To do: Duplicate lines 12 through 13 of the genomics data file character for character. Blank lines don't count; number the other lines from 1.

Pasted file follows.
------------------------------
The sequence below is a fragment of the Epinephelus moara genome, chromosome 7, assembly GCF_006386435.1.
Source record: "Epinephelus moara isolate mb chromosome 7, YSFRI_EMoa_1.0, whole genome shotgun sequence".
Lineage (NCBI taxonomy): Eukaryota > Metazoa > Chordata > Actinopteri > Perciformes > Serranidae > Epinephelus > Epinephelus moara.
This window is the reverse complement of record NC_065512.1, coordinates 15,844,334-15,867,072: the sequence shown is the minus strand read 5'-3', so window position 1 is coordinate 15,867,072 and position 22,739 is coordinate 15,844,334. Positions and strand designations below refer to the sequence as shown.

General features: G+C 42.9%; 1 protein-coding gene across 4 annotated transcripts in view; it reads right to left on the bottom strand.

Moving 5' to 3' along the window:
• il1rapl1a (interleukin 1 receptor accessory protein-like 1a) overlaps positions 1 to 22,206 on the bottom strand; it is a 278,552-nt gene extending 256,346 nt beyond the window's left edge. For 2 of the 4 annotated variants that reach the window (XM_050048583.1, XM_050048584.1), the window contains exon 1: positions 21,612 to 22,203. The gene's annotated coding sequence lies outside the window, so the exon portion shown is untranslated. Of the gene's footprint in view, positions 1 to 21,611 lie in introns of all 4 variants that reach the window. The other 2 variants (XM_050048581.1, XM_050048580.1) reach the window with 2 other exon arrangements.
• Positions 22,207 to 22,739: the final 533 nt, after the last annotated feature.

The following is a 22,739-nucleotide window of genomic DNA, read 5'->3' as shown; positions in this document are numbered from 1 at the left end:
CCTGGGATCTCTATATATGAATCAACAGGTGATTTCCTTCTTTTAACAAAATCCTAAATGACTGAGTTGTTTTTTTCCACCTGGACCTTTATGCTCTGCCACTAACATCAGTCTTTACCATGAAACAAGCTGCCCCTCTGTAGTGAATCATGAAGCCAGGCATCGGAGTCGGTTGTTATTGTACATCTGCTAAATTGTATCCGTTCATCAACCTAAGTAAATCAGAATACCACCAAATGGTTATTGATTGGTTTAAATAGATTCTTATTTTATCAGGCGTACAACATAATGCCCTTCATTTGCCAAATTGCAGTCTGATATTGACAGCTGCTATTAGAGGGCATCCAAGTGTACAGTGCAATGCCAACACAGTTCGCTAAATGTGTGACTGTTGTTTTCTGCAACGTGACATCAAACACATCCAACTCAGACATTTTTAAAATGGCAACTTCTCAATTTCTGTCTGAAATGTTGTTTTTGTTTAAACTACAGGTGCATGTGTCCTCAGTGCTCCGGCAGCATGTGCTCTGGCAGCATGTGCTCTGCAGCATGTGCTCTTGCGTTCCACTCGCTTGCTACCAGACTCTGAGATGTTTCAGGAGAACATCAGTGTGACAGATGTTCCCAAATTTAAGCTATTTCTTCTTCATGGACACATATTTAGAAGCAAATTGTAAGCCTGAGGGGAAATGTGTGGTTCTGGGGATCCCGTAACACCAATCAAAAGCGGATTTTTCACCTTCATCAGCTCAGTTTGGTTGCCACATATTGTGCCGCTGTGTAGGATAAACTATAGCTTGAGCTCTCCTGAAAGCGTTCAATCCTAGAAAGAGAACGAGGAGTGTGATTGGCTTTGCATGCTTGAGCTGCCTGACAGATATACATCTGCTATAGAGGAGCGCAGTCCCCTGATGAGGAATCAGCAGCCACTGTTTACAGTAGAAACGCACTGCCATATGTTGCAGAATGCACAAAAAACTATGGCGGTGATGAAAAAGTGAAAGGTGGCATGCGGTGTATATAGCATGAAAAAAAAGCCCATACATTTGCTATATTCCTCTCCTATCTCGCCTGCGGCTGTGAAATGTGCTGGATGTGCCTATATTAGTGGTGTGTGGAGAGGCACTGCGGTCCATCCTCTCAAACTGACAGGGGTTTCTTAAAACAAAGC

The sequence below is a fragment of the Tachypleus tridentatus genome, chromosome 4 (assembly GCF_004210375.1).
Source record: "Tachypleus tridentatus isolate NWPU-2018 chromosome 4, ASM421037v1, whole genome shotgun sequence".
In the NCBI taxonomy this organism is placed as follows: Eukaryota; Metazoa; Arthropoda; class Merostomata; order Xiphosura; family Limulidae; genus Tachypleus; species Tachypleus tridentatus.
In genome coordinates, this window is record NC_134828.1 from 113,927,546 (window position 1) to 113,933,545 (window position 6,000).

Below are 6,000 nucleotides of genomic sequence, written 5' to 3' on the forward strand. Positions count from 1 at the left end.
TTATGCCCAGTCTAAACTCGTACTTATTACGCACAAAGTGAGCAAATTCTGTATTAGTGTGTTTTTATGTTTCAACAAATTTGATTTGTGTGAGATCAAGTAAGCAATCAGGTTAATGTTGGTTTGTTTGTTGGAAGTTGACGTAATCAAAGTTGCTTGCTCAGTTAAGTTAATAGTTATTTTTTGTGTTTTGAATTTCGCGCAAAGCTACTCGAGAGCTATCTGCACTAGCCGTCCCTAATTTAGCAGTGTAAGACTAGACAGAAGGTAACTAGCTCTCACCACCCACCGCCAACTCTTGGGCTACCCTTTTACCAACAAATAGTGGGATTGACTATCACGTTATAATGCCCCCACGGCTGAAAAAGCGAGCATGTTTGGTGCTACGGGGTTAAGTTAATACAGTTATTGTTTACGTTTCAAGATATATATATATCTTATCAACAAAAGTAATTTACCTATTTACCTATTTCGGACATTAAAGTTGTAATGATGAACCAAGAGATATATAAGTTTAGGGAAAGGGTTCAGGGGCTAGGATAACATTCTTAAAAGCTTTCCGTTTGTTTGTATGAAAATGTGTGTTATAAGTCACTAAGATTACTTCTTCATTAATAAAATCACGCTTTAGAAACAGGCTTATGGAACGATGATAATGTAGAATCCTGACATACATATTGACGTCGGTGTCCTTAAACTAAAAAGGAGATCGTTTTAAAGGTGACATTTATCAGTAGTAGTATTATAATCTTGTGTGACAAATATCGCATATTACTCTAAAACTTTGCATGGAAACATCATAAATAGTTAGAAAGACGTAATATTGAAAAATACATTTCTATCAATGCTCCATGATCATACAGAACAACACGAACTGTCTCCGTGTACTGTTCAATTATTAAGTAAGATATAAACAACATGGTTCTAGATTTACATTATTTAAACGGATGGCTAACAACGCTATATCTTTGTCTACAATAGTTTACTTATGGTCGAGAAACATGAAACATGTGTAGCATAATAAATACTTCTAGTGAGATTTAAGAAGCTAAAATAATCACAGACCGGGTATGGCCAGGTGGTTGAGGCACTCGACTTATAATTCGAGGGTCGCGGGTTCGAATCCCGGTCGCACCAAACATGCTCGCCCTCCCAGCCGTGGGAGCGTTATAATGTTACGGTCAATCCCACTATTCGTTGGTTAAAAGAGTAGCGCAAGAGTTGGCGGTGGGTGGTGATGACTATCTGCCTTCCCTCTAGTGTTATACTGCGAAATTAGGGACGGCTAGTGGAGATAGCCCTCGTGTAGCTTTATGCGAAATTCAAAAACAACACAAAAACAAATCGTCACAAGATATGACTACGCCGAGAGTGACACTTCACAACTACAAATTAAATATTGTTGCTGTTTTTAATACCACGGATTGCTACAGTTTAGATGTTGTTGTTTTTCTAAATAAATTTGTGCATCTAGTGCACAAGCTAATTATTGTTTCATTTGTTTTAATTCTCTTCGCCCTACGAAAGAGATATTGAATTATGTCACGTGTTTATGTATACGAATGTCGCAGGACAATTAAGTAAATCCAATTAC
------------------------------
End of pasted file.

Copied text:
Source record: "Tachypleus tridentatus isolate NWPU-2018 chromosome 4, ASM421037v1, whole genome shotgun sequence".
In the NCBI taxonomy this organism is placed as follows: Eukaryota; Metazoa; Arthropoda; class Merostomata; order Xiphosura; family Limulidae; genus Tachypleus; species Tachypleus tridentatus.